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Is melting silicon a good way to store energy?

The+IPO+funds+will+be+used+to+construct+and+install+TESS-IND+10MWh%2B+units+like+this.
The IPO funds will be used to construct and install TESS-IND 10MWh+ units like this.

The IPO funds will be used to construct and install TESS-IND 10MWh+ units like this.

Image from 1414degrees

Image from 1414degrees

The IPO funds will be used to construct and install TESS-IND 10MWh+ units like this.

James Hanlon, Business Journalist

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While there is a global push for the development and adoption of renewable energy alternatives, there has been fierce discussion around the problem of intermittent supply with this kind of power source.

Adelaide powerhouse 1414 Degrees may have developed an effective solution – storing electricity as latent heat.

Enter the Thermal Energy Storage System, or TESS. Announced in December 2016, TESS, in essence, is a large battery. Electricity is converted to heat and stored in molten silicon at the toasty temperature of 1414 degrees Celsius. The energy stored in TESS can be ‘recovered’ as power.

1414 Degrees has already produced an operational proof of concept prototype, capable of recovering the heat as energy in a traditional Stirling engine. The scalability that 1414 Degrees wants to achieve, that being a device capable of storing enough energy to run a city or an industrial park, has not yet been proven possible.

Executive Chairman Dr Kevin Moriarty is a dab hand in the energy and resources sector. He has held executive positions in multiple ASX-listed companies, has overseen international mining projects, and has published academic papers on matters of sustainability and climate change.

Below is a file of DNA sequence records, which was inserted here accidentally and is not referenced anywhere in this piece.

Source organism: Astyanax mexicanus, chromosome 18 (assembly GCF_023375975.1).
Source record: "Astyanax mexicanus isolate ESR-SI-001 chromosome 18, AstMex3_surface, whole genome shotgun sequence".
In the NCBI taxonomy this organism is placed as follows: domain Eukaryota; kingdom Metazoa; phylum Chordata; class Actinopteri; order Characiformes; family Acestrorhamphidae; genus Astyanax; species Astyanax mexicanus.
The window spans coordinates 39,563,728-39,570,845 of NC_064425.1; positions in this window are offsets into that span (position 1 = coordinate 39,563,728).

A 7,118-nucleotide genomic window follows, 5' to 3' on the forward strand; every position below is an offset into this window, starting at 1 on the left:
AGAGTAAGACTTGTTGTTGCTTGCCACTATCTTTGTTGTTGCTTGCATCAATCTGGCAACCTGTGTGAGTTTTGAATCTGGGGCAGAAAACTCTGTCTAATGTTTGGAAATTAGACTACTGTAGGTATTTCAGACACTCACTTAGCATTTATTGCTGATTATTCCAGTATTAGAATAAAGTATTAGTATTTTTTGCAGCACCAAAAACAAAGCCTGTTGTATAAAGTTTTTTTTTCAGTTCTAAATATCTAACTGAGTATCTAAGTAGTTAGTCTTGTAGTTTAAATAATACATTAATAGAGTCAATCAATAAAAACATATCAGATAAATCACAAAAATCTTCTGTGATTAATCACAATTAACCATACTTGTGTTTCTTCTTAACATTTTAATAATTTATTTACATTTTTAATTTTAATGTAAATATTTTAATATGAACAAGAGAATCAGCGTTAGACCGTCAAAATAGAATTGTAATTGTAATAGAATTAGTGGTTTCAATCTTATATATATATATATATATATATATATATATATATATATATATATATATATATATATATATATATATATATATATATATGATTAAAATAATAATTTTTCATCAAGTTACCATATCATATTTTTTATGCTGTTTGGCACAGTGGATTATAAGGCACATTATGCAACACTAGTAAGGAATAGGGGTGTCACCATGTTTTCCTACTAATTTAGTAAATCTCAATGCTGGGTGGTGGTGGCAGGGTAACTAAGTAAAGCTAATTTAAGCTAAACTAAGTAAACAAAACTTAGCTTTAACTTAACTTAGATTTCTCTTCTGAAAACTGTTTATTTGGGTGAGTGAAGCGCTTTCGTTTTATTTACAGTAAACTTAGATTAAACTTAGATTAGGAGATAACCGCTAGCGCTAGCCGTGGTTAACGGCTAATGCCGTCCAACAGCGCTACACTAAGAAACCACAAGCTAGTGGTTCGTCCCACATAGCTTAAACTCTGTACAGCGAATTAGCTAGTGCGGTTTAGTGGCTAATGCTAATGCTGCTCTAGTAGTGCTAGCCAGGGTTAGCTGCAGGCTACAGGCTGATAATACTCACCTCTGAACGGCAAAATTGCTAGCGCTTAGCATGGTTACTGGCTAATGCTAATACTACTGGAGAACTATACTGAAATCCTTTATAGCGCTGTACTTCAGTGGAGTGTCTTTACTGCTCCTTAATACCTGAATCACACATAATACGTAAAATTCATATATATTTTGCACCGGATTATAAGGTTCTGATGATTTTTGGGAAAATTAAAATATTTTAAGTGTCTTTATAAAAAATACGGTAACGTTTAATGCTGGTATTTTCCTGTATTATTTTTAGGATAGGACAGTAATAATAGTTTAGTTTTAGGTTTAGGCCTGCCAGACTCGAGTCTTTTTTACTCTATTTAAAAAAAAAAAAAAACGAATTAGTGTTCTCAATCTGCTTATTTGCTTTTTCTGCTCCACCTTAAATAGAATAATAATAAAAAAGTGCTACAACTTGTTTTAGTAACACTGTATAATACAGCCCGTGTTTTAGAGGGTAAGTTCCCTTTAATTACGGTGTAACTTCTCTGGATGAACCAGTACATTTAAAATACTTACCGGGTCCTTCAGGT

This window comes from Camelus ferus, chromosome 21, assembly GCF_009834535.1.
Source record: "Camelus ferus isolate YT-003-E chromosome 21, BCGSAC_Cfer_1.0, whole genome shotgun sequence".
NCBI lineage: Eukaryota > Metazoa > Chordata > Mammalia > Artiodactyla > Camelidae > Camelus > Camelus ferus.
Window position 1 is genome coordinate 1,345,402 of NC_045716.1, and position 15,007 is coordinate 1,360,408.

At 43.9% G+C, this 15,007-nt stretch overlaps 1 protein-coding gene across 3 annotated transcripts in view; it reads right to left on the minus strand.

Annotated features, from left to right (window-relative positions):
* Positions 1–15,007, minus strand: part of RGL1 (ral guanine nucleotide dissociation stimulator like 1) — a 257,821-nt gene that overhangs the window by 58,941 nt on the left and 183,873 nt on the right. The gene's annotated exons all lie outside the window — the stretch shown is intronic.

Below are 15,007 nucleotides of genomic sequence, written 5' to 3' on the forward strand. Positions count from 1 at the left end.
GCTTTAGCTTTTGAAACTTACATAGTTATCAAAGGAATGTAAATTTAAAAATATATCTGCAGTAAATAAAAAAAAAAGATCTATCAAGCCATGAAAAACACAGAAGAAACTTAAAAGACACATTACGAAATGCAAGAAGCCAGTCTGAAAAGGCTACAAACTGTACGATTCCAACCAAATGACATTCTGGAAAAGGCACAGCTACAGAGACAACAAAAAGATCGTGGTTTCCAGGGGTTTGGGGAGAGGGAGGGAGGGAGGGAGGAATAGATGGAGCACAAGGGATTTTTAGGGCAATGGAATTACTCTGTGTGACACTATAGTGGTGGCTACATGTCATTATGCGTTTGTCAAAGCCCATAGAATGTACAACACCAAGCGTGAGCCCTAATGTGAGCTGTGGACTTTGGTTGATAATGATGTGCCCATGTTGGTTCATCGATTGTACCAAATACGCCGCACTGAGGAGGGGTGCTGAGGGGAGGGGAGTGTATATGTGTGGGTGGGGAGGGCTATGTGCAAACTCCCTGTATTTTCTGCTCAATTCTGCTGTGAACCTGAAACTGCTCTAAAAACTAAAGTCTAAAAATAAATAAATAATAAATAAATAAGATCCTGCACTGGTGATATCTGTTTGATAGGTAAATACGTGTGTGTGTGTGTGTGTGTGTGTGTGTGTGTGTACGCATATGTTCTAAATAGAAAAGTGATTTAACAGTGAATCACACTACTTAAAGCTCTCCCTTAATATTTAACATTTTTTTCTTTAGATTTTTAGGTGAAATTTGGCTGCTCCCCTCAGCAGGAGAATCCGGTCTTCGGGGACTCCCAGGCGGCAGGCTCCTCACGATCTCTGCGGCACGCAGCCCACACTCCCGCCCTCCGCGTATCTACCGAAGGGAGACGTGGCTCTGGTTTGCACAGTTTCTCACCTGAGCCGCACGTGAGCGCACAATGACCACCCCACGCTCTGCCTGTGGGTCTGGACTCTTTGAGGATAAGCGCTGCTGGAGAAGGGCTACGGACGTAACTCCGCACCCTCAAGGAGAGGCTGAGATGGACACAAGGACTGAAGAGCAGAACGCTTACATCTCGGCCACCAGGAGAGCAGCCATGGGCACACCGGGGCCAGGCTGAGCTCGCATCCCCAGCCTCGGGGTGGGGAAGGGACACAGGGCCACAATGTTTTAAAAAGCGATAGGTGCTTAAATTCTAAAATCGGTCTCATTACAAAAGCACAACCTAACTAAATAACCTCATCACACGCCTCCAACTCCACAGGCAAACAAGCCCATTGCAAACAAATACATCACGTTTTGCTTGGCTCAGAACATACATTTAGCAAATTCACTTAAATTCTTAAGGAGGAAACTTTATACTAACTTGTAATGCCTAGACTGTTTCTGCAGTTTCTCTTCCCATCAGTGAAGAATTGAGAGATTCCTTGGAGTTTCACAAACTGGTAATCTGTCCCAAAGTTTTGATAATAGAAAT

On the back of strong support from tech enthusiasts, Dr Moriarty hoped to raise upwards of $50m in their Initial Public Offering, but after lacklustre subscriptions, their investment goal was downgraded to $12.5m.

In a video announcement, Chief Technology Officer Matthew Johnson assured investors that this amount would be enough to meet their primary development goals. The IPO had raised $16.3m at 35c per share when 1414 Degrees made its debut on the ASX on September 12.

However, it was hard going. Their first day of trading saw their share price drop almost 35%, from 22.5c to 12.5c. Dr Moriarty told Fairfax he believes investors are wary of 1414 Degrees because they didn’t fully understand the potential of the technology.

“The company has a very strong future based on its products and patience is required as the company installs and proves its products,” Mr Moriarty said.

Dr Tanya Urmee, a Senior Lecturer in Renewable Energy at the School of Engineering and Energy at Murdoch University, agrees that demand for renewable energy is slowly improving, but that the true efficacy of new energy storage solutions can take years to become clear.

“We haven’t had (significant) improvement in energy storage in the last 25 years.” Dr Urmee said. “There is lots of new research going on and in the next 5 or 10 years we may hear something.”

She highlighted that until there was greater demand in general for renewable energy and associated storage systems, people were likely to be wary of investment.

“When the demand increases, when more people use it, the cost will be reduced. It may have a better payback in a few years’ time.”

 

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Is melting silicon a good way to store energy?